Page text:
My first day, staggering bleary eyed from my hotel, had me walk past several saffron clad monks, an old Citroen, open air food stalls selling all manner of things that Laos people eat (some of which are quite good, while others would make you think at least twice), a bar and two internet cafes. As I got to the second bar, I ran into several people I had seen on the bus the day before from Vang Vieng, and I was invited over for a beerlao and breakfast.
After I was introduced to the various new people, I was invited to go with them (we were 8) on a tuk-tuk ride out 35Km or so to a huge waterfall that was supposed to be excellent. As I had little else planned for my day, I gladly accepted, and away we went.
Within 5 Km of our trip, we were in the middle of no place. The pavement ended, the jungle crept up to within a few feet on either side of us, and all signs of civilization vanished, with the exception of an odd hut here and there. We drove along, over a rutted and muddy road for almost an hour, with dust flying up behind us as we went, when suddenly I could smell the water. Living in NYC, one doesn’t get many chances to experience this. In the more arid places my trip has taken me, I am always struck by how far from the water I can be and yet still sense it was there.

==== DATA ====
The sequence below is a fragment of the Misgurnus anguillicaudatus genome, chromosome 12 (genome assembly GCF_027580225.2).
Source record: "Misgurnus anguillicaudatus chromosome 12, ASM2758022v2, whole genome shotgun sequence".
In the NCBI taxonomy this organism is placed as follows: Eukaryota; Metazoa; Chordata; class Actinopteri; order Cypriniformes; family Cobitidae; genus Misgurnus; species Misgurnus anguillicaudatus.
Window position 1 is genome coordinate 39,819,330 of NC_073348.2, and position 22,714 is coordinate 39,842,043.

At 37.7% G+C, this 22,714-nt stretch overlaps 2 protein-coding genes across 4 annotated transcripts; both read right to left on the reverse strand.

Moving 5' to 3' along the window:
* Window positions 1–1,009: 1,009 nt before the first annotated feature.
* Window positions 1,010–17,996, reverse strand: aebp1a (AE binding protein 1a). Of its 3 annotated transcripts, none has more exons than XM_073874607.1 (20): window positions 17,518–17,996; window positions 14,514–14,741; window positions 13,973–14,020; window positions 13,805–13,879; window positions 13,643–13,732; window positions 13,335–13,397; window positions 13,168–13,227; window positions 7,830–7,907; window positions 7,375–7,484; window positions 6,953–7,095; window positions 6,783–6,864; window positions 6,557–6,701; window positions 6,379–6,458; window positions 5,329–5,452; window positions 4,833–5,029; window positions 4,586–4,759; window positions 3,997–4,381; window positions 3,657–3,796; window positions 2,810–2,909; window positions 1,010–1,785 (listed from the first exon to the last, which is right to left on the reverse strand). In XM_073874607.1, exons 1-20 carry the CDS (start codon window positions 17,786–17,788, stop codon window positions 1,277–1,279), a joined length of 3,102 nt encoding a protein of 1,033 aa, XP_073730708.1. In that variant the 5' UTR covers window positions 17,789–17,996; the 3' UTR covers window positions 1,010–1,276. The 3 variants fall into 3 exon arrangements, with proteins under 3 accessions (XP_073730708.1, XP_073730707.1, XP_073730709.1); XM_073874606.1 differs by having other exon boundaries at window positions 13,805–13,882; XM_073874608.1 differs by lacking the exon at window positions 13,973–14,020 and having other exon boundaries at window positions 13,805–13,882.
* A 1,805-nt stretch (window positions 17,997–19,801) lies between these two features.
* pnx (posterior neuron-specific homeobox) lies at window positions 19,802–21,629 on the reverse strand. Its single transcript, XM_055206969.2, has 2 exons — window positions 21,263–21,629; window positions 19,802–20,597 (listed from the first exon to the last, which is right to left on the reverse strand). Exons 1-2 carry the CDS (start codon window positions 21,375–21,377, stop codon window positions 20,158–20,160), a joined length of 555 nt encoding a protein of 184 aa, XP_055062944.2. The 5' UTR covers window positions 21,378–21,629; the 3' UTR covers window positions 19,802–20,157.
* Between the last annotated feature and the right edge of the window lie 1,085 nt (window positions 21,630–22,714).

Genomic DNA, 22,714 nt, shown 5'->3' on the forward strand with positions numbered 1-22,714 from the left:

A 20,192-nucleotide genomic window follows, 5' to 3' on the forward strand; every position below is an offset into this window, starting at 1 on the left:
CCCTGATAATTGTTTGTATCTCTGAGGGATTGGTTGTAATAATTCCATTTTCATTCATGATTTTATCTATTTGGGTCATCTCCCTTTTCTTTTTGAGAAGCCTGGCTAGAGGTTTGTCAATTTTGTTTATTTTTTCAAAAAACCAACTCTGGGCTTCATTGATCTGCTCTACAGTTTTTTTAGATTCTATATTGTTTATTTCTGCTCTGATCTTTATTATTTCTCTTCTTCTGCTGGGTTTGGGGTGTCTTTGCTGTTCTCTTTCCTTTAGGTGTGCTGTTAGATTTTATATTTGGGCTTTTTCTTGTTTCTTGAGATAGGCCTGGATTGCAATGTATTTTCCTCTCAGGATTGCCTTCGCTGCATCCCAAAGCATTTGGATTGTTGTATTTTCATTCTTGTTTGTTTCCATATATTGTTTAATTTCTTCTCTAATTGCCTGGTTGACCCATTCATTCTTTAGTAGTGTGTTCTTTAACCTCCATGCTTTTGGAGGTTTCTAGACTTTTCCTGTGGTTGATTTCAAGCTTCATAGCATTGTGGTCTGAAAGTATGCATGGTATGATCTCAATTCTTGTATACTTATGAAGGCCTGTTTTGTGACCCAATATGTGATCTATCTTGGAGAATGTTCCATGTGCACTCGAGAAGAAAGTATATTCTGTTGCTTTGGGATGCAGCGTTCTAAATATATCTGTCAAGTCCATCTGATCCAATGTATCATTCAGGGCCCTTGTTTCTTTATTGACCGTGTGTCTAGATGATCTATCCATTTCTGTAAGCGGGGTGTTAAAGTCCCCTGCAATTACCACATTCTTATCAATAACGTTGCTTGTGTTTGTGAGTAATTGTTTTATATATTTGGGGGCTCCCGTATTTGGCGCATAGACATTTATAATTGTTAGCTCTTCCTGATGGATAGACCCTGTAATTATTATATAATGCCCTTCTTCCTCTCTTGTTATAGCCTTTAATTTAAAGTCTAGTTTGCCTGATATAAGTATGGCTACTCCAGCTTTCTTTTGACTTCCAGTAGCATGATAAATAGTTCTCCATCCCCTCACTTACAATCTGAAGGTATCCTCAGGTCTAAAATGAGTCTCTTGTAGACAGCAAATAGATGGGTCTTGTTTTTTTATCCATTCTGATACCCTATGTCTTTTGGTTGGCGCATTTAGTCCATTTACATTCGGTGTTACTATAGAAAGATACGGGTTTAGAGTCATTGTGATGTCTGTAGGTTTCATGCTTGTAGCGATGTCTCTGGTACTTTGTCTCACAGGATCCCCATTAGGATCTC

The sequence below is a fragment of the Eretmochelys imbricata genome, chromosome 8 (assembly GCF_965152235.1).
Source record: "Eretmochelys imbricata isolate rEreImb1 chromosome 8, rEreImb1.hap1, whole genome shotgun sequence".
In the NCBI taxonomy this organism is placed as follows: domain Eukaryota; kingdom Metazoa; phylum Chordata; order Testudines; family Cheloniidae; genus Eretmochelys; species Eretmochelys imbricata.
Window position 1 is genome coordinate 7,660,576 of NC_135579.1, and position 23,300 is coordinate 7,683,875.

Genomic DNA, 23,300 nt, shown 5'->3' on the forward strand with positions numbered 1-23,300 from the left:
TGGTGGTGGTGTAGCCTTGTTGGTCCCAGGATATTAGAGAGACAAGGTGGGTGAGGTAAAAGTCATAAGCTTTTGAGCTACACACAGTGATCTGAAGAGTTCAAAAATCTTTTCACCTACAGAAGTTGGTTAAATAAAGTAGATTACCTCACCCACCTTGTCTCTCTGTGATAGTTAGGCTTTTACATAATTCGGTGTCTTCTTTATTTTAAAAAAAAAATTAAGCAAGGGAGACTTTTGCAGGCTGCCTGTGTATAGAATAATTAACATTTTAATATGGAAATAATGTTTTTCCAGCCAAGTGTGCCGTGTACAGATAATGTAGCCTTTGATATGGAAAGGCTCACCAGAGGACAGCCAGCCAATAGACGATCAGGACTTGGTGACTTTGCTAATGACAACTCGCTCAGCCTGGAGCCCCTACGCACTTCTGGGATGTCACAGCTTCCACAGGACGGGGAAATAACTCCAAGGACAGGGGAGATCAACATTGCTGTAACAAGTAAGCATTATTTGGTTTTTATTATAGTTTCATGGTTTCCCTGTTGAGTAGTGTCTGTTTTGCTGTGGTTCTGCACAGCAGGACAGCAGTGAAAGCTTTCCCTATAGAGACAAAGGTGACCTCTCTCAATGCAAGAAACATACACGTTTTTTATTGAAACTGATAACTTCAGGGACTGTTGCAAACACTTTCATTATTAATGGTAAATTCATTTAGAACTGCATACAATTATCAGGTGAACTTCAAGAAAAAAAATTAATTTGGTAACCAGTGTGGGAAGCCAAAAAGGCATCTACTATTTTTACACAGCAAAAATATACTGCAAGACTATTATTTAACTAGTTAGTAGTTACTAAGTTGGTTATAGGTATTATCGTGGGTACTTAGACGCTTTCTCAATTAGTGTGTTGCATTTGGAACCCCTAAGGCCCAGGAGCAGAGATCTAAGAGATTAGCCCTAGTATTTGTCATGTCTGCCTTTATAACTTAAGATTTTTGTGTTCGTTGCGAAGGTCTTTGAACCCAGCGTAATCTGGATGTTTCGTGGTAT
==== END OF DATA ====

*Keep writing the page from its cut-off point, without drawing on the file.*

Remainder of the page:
The climb up the hill to the falls was eased dramatically by the availability of 750ml beerlaos at the bottom, and once we summitted, we agreed we were wise to have made it out there. The falls were big- maybe 250 feet high, multileveled, with two collecting pools- one at the mid point, one at the bottom- that one could wade in. Surrounded by the jungle, lined with wild flowers of a size and type I’d never seen before, the place was special. We spent several hours taking in the sights in the area, climbing near the mid point of the falls, and generally enjoying the fact that the sun was shining but it wasn’t 140 degrees, before filing back into the tuk-tuk and heading into town again. We got on so well as a group that we met up for dinner that night, and the following, before we scattered to the winds.